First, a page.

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Online system for northern supplies may appear by end of 2018 — expert

June 15, 2017, 9:35 UTC+3 MOSCOW
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MOSCOW, June 15. /TASS/. The system of northern supplies in Russia will change by end of 2018, when a new computerized system will make automatic the entire process of delivering goods and fuel to the Northern territories during short summer breaks. TASS spoke with head of the Northern Supply Development Office Yulia Zvorykina.

Across Russia, there are 25 regions, including eight in the Arctic, which use the northern-supply system, and three of those regions depend absolutely on the northern supplies. In 2016 only, almost 110 billion rubles ($1.7 billion) were allocated from different source for the Northern Supply campaign. With the new system, the cost of deliveries may drop by 30%, saving on intermediates, thus redirecting funds for development of the northern territories.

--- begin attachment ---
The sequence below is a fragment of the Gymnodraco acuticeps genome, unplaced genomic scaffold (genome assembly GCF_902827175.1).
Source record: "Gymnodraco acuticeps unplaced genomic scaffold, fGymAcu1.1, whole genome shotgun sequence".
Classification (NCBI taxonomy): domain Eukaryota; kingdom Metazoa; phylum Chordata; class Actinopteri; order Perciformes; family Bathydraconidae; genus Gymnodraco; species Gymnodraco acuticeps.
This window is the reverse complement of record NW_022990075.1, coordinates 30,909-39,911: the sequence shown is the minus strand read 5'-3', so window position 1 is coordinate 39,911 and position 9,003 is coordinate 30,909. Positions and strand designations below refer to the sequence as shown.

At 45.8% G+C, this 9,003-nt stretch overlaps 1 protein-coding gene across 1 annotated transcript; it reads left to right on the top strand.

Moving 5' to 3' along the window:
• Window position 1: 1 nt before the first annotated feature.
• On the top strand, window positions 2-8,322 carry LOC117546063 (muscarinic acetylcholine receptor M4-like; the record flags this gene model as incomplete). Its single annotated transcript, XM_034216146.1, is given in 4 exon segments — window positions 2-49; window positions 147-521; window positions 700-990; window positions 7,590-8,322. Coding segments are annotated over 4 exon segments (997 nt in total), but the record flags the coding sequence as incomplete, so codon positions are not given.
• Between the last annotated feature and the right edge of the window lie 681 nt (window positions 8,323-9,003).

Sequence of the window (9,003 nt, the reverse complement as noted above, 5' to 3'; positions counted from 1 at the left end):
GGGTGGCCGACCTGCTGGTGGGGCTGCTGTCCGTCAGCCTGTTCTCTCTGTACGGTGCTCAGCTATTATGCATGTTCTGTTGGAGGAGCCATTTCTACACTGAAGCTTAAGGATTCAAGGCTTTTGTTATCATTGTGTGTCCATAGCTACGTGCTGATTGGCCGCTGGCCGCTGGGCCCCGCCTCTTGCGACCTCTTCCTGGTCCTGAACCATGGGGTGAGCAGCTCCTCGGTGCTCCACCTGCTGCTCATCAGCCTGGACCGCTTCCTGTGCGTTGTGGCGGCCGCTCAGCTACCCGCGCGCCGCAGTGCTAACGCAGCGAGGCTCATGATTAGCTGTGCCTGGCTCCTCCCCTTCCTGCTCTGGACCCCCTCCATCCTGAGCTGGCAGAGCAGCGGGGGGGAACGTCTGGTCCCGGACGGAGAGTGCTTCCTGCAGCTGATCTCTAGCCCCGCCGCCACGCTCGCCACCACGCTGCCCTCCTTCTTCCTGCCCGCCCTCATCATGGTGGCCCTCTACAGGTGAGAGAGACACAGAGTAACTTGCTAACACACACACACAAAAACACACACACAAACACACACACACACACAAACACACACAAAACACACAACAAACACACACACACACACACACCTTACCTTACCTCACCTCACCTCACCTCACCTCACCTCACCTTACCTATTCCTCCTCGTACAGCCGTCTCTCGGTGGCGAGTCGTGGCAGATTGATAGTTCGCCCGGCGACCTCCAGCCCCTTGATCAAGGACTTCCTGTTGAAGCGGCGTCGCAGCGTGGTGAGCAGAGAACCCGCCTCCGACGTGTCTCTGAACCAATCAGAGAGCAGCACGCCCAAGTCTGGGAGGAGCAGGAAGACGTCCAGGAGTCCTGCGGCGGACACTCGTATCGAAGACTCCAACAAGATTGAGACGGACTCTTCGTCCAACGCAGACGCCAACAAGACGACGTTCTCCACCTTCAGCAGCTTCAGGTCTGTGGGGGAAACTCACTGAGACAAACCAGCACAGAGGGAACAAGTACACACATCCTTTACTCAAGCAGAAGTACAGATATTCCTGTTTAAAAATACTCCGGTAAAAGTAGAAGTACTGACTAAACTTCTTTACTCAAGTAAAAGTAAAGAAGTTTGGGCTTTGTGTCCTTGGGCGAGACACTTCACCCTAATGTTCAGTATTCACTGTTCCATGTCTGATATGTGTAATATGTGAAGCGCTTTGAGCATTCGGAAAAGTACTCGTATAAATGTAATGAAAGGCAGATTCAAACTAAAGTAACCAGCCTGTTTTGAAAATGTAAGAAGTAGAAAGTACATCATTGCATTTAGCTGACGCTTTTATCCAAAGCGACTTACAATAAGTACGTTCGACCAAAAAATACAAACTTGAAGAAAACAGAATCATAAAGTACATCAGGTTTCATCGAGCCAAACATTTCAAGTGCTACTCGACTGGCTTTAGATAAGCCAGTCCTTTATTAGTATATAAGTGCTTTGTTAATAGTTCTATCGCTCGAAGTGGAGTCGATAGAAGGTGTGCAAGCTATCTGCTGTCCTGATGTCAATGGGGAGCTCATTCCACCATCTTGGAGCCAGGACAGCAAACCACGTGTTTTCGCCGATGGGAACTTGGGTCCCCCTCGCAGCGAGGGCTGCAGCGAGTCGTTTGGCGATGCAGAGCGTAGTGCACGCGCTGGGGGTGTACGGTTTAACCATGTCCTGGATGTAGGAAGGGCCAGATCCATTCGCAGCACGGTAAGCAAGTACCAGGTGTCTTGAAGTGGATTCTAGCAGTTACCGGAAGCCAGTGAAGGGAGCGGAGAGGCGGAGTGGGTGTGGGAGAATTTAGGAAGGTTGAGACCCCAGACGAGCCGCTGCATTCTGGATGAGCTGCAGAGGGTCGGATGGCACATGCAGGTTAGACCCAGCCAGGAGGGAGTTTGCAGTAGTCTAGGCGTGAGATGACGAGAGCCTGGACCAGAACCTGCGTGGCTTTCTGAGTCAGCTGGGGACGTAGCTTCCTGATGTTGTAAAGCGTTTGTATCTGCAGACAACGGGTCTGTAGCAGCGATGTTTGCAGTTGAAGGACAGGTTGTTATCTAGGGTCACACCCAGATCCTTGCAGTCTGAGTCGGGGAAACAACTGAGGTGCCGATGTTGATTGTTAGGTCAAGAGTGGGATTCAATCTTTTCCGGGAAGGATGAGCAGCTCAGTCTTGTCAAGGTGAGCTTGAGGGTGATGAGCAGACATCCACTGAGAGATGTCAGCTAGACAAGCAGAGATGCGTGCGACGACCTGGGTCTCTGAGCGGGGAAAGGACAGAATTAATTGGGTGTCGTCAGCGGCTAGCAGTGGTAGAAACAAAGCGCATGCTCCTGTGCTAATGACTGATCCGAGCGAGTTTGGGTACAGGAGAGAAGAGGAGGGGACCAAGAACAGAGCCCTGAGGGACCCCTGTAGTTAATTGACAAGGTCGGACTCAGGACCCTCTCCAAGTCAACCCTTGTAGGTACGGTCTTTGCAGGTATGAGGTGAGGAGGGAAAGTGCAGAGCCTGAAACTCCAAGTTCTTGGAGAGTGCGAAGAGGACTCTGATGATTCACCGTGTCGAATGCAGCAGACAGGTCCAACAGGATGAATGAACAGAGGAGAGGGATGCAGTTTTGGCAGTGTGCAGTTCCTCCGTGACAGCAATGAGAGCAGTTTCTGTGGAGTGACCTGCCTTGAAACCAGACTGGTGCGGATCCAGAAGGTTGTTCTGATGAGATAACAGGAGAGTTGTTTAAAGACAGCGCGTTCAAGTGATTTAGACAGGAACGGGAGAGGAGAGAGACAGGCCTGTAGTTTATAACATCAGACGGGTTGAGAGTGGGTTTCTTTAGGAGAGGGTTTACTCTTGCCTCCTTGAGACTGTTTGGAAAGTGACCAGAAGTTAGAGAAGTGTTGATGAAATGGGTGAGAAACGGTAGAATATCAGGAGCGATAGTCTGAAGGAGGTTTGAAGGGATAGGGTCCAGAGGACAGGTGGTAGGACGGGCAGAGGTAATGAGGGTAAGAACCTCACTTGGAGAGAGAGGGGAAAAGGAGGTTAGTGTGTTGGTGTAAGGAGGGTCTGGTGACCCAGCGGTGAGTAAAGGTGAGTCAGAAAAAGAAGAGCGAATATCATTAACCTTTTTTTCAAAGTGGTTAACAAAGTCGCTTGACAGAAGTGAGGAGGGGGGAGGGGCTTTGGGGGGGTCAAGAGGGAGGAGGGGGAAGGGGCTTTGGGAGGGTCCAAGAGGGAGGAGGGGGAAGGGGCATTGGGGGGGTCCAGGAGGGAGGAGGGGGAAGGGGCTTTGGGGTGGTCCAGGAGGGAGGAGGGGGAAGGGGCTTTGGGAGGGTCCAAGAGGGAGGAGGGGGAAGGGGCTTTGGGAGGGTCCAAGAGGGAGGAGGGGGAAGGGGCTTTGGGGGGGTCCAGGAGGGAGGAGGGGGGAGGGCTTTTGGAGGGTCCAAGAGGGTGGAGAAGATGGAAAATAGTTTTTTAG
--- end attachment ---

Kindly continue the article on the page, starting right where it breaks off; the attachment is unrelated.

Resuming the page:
The so-called ‘Northern supplies" is the system that remains since the times of the Soviet Union, when the government bought and transported goods from Russia’s southern regions to the Extreme North regions prior to the winter season. Those are first of all food and oil products. Both in the Soviet times and now the northern supplies are financed from the federal and local budgets. The deliveries are mostly by the river and sea transport, including along the Northern Sea Route.

This project will be on agenda of a conference in Naryan-Mar due on June 19-20. The event will feature ministries of economic development, trade and industry, the agency for national reserves - Rosreserv, regional authorities, lawmakers, and major companies.